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Since the dawn of digital photography technology, the debate between Mac and PC for storage, editing, and printing of photographs has raged. My personal opinion on this topic has always been to stick with the interface you are most comfortable with. There is no question whatsoever that BOTH Mac and PC computers can, if properly equipped, run Lightroom, Photoshop, and any other editing software with equal efficiency and performance.
This article focuses on the ideal Mac hardware solutions for photography.
As a general rule, I believe that desktop machines (i.e. the iMac) are better suited for editing photographs than are laptop machines (i.e. MacBook Pro), but that’s just a personal opinion. I like the ease of which you can hook up external monitors, an external keyboard (especially an external keyboard), mice, and other periphery such as large storage arrays to a desktop machine. Others prefer the portability of a laptop. It’s all just a question of what you prefer because the performance of a Macbook Pro laptop and an iMac desktop computer is pretty much equal.
In this article I will go over both Mac desktops and laptops.
THE MAC MINI
This little entry-level machine is ideal for beginners, or for PC users who are looking to give Mac a try. It’s sort of a stripped-down, more affordable version of a Mac Pro. The properly-equipped Mac Mini can handle Photoshop and Lightroom with no issues, while the machine itself occupies an impressively small footprint in your home office.
As you can see in the image above, the Mini gives you both Thunderbolt 2 and USB 3.0 options for running an external storage device.
The Mac Mini does not come with a monitor, so you would need to purchase one. If I had to pick just one monitor to use for editing and working with photos, the NEC PA272W-BK 27″ model is a good combination of performance and price. Keep in mind that the Mac Mini does not come with a high quality graphics card, so your monitor’s performance might not be as seamlessly smooth as, say, the same monitor affixed to the Mac Pro.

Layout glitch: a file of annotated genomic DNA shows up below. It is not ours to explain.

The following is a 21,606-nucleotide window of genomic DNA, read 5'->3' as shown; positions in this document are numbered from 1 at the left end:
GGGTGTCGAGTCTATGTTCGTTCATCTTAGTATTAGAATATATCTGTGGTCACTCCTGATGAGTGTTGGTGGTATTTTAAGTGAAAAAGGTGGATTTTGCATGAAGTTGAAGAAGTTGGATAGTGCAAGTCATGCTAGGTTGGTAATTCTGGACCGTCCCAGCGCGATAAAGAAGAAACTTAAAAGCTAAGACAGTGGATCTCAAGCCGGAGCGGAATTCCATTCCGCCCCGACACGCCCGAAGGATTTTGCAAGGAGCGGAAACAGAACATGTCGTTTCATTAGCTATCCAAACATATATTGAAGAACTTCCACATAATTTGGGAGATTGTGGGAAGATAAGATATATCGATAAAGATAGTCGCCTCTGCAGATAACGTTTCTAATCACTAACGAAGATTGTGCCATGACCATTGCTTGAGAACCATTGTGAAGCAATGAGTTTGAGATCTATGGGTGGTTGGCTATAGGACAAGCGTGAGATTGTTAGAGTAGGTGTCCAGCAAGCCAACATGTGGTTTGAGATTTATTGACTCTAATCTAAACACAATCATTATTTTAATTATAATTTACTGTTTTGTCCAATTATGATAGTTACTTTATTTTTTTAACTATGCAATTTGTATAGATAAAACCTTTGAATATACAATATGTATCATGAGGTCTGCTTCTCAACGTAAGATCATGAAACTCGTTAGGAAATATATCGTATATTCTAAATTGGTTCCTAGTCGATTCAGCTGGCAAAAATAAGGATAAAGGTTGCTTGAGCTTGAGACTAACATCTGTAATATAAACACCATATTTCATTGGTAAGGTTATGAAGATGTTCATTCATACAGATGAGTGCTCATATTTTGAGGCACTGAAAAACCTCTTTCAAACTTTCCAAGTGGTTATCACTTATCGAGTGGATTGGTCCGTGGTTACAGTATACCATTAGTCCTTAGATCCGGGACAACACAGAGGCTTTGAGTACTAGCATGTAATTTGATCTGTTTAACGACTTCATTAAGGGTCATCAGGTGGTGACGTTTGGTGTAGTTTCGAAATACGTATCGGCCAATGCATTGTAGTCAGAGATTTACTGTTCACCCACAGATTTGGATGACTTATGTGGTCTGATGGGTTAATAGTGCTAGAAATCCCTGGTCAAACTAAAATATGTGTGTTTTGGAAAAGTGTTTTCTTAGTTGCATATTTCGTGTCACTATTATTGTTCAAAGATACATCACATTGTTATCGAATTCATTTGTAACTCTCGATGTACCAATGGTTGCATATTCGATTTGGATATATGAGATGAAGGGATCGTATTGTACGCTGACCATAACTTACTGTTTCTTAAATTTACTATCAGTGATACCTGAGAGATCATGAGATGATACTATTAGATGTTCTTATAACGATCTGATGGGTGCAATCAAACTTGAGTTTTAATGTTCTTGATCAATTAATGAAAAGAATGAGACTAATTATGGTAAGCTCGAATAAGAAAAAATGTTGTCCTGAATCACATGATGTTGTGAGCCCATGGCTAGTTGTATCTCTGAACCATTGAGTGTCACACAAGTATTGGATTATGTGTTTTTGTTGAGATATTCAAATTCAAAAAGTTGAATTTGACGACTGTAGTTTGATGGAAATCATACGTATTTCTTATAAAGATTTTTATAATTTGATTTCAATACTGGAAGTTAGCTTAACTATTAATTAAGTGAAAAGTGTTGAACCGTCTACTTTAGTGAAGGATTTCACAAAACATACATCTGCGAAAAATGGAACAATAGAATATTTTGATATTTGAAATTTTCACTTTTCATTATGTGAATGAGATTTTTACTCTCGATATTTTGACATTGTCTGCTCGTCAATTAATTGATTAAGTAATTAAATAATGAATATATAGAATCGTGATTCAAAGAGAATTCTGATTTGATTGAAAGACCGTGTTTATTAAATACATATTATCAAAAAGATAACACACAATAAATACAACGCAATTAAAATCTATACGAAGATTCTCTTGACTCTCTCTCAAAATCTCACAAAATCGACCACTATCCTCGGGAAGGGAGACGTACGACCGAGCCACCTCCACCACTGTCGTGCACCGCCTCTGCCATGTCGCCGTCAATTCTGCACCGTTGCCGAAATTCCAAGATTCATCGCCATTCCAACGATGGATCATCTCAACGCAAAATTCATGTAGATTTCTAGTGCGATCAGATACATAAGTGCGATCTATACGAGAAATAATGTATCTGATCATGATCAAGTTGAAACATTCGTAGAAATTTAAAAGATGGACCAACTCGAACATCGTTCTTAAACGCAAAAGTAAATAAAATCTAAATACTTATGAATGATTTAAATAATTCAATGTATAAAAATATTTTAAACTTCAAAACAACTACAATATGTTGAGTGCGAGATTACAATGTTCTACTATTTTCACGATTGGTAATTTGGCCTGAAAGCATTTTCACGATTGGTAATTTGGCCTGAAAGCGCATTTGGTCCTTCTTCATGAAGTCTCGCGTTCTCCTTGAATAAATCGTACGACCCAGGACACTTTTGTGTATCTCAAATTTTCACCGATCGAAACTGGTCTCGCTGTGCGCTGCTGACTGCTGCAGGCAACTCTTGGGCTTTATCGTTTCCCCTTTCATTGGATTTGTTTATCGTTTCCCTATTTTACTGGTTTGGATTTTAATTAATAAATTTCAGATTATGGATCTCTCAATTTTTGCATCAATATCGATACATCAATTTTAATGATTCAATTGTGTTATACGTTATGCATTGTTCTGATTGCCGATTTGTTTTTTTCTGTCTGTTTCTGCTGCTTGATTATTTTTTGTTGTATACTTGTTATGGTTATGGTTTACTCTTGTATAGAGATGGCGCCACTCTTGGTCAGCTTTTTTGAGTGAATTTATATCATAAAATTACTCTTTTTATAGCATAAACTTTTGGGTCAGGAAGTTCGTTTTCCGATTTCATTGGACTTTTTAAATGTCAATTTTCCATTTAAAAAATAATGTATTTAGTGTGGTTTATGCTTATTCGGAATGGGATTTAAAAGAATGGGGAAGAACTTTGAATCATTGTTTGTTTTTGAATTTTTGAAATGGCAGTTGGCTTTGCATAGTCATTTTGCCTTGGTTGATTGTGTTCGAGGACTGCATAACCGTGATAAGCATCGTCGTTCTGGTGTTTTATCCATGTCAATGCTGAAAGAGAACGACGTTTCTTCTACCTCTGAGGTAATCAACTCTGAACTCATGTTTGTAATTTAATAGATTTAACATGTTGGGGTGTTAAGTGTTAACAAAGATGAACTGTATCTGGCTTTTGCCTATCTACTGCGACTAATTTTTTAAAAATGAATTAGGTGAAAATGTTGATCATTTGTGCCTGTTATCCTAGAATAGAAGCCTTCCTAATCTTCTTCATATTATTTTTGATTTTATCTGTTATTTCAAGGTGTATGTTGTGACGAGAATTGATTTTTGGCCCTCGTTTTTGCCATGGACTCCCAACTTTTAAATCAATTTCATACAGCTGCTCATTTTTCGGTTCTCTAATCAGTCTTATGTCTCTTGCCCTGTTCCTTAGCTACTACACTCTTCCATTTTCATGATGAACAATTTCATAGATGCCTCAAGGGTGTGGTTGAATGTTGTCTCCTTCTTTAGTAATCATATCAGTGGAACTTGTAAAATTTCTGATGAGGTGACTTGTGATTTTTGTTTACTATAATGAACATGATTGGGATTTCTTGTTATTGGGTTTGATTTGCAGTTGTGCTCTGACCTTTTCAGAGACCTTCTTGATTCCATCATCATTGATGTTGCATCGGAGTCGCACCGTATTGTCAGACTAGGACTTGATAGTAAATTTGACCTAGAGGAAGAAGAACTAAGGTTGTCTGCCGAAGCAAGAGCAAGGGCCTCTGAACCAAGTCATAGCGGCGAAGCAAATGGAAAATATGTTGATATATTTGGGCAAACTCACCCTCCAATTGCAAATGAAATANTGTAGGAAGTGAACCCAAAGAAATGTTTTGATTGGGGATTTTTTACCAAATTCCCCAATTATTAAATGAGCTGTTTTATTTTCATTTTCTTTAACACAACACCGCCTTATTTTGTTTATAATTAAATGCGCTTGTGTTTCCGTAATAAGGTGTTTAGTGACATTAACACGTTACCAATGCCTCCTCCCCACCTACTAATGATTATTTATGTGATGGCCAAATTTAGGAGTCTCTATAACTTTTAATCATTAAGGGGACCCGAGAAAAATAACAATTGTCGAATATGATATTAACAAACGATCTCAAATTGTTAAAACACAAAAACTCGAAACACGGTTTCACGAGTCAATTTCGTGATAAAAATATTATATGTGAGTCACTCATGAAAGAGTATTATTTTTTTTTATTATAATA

You will also need to add an external storage device. The 256GB flash drive is plenty large enough to hold all of your software programs on the Mini…and it’s an exceptionally fast storage option. But you will need more space than that to hold your photo library.
The Mac Mini offers either a 1TB or 2TB “Fusion Drive”. The Fusion Drive is a combination of a small amount of flash storage (for files that are quickly and commonly accessed like software programs), and conventional hard drive storage (for stuff like your photo library).
Personally, I would rather go with 256GB of flash storage instead of the 2TB Fusion Drive, and spend $200 on a larger external storage device like the LaCie 4TB listed below.
Here is how I would configure a Mac Mini for Photography storage and editing. Keep in mind that since I consider the Mac Mini to be an entry-level machine, my recommendations are based around a entry-level budget-oriented setup:
Cost of Setup: $1,817.99
THE MACBOOK AIR
As its name suggests, this thin, little laptop is very light and portable. What you gain in portability, however, you lose in functionality. The MacBook Air, in my opinion, is not much more than a glorified Word Processor.
For the casual photo hobbyist, the MacBook Air is sufficiently powerful enough to surf the web, respond to emails, work with Microsoft Word/Excel, and handle basic editing tasks in Lightroom.
But, for the discerning serious hobbyist or pro who wants to run more intensive editing in Photoshop or other detail-intensive editing software, I would recommending stepping up to the MacBook Pro.
Keep in mind that the MacBook Air does NOT come with a Retina display (Retina displays are Mac’s version of high-end laptop screens), so your photographs will not look as sharp, nor will color be as accurate as they will appear on a MacBook Pro with a Retina display.
The 13″ MacBook Air does have a Thunderbolt port, so if you wish, you can drive an external monitor. But, the graphics processor in the MacBook Air leaves something to be desired…it is not powerful enough to handle intensive Photoshop editing tasks.
If you have your heart set on a machine that maximizes portability, here is the ideal MacBook Air for photo editing:
Cost of Setup: $1,418.99
THE MACBOOK PRO
Simply put, the best laptops money can buy. Of course, Mac knows this, and prices them accordingly. If portability is a necessity, and you also need a graphics processor capable of easily handling anything Photoshop can throw at it, I recommend the 15″ Retina display with a dedicated graphics card:
Cost of Recommended Machine: $2,718.99
In my opinion, all things considered, the iMac is the finest machine built for the purpose of storing, editing, and printing photographs.